For People of Color, the past three and one-half years of slogging through Donald Trump’s America have brought many new realizations about some age-old problems.

Racism and bigotry have existed since the first Africans set foot in English speaking North America 400 years ago. During our long, agonizing trek through the pages of U.S. history, we have suffered enslavement, lynching, Jim Crow laws, red lining, school segregation and employment discrimination, just to name a few of the ways in which our humanity has been violated.

Through the centuries, very few African-Americans did not suffer from the poisonous vapors arising from the culture of White supremacy. So, the assaults by Donald Trump are nothing new to those of us Americans with a darker hue. His ignorant vitriol only chalks up another day under the star-spangled banner.

But while we see Trump as another edition of a 400-year-old daily rerun, his America has taught many of us something we had not learned before – something so deeply embedded in the marrow of White America’s bones that it took the socio-political CT scan of a Trump presidency to reveal it.

We have known all along that the Confederate flag-waving bigots were acting out their hatred for People of Color, despite their protestations that they were only honoring their cultural heritage. We were never fooled into thinking that the racial covenants imposed by state and federal governments had nothing to do with property values and everything to do with building White economic wealth from a foundation of Black economic deprivation.

When Black soldiers went off to sacrifice their bodies and lives to fight foreign wars for Uncle Sam, knowing full well they would return to a homeland that cursed them, there was seldom any recognition of their selflessness. In fact, they were despised even more for their heroism.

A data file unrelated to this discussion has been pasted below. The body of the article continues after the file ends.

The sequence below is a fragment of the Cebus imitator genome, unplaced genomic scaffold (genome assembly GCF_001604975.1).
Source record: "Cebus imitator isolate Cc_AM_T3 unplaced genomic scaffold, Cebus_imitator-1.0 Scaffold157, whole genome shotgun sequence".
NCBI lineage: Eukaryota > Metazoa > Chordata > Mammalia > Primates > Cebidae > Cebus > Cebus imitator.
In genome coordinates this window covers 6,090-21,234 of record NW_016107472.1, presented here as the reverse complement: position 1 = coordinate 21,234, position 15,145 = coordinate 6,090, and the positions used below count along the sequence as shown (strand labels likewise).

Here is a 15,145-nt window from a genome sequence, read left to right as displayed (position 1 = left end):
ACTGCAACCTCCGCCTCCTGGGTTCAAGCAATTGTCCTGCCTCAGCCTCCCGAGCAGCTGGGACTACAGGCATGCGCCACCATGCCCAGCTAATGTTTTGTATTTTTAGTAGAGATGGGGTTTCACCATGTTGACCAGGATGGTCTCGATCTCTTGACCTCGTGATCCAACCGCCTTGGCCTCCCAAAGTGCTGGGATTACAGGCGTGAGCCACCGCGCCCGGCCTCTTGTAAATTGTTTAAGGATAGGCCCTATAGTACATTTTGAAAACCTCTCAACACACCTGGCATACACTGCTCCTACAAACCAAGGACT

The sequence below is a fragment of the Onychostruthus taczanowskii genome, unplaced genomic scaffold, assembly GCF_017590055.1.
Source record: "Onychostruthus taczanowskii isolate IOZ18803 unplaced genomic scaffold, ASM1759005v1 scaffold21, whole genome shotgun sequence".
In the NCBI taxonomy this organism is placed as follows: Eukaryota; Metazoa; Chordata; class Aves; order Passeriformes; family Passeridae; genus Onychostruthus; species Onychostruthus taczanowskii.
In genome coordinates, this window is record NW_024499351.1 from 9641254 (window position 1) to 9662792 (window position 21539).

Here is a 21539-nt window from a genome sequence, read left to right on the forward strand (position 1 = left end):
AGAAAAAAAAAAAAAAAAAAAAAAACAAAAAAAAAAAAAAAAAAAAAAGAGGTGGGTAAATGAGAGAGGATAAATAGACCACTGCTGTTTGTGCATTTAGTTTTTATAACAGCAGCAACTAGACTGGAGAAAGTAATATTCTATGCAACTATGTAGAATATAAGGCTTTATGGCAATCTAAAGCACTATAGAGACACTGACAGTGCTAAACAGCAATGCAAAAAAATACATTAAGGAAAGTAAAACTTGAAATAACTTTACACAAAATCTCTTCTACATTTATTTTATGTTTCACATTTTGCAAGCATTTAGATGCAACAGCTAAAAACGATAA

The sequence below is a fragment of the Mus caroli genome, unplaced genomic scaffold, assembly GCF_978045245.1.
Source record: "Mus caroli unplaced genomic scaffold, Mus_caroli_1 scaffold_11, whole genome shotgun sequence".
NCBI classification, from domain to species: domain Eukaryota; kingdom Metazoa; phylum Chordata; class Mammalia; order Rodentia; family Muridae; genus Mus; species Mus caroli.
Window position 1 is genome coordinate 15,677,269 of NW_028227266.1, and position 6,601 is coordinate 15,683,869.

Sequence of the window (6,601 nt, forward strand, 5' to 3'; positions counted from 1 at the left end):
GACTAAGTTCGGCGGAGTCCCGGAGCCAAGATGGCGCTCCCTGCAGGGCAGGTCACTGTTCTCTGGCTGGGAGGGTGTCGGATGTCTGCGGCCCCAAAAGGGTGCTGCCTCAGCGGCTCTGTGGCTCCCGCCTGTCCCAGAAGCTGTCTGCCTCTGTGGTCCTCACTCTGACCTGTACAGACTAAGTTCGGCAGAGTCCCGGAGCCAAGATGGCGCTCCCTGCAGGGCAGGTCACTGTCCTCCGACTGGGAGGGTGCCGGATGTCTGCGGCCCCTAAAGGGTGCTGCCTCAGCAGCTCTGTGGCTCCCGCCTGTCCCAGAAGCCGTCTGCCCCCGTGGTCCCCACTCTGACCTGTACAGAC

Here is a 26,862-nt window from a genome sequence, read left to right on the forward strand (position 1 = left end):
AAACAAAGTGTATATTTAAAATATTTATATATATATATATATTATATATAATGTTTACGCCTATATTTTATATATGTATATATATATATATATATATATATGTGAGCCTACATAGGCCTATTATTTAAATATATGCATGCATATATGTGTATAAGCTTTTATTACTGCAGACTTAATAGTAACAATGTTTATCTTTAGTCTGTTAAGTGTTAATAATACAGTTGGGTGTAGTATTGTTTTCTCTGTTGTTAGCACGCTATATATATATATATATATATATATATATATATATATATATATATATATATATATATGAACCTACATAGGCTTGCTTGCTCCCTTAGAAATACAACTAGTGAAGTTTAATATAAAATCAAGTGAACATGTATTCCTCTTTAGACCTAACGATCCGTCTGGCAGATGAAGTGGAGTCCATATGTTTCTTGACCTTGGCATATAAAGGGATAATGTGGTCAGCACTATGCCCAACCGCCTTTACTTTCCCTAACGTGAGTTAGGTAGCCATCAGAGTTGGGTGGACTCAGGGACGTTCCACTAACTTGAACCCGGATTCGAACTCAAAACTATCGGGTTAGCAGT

Yet, time and time again, through the butchery of Black bodies, the countless murders of unarmed Black men and women by police and the rape of Black freedoms by the American judicial system, so many White Americans have justified their crimes as acts of patriotism.
Holding the treasonous flag of the Confederacy in one hand, and the American flag in the other, White supremacists have the unmitigated gall to self-aggrandize themselves as patriots.

If patriotism is the love of one’s homeland and its citizens, White supremacists cannot lay claim to that quality.

It is impossible to love your country while hating a multitude of its citizens.

A country is not merely geographical boundaries and topographical registers. A country is a community of people – all the people. And this is a truth that White supremacists have never embraced. They would rather sing of “purple mountain majesties” and “amber waves of grain” than honor the First Nations who were stewards of this lands for millennia before Europeans arrived, or the sons and daughters of Africa upon whose bloodied backs the wealth of America was built.

White supremacists have cloaked the venom of their race hatred in the red, white and blue in order to hide its true nature, because in the minds of White supremacists, America is only for Whites.

When we consider the words of the preamble to the U.S. Constitution: “We the People of the United States, in Order to form a more perfect Union, establish Justice, insure domestic Tranquility, provide for the common defence [sic], promote the general Welfare, and secure the Blessings of Liberty to ourselves and our Posterity, do ordain and establish this Constitution for the United States of America.” – we have to ask ourselves, justice and domestic tranquility for whom when unarmed People of Color are gunned down and murdered by police officers.

We must ask ourselves, whose general welfare is being promoted when we have federal and state legislatures bent on disenfranchising People of Color. Have the blessings of liberty been secured for People of Color who have been lynched, oppressed, left defenseless by state and federal governments when attacked by racists mobs and denied any modicum of dignity and equality by flag waving racists who call themselves patriots?

Latest Articles


Search our archive of past issues Receive our Latest Updates
* indicates required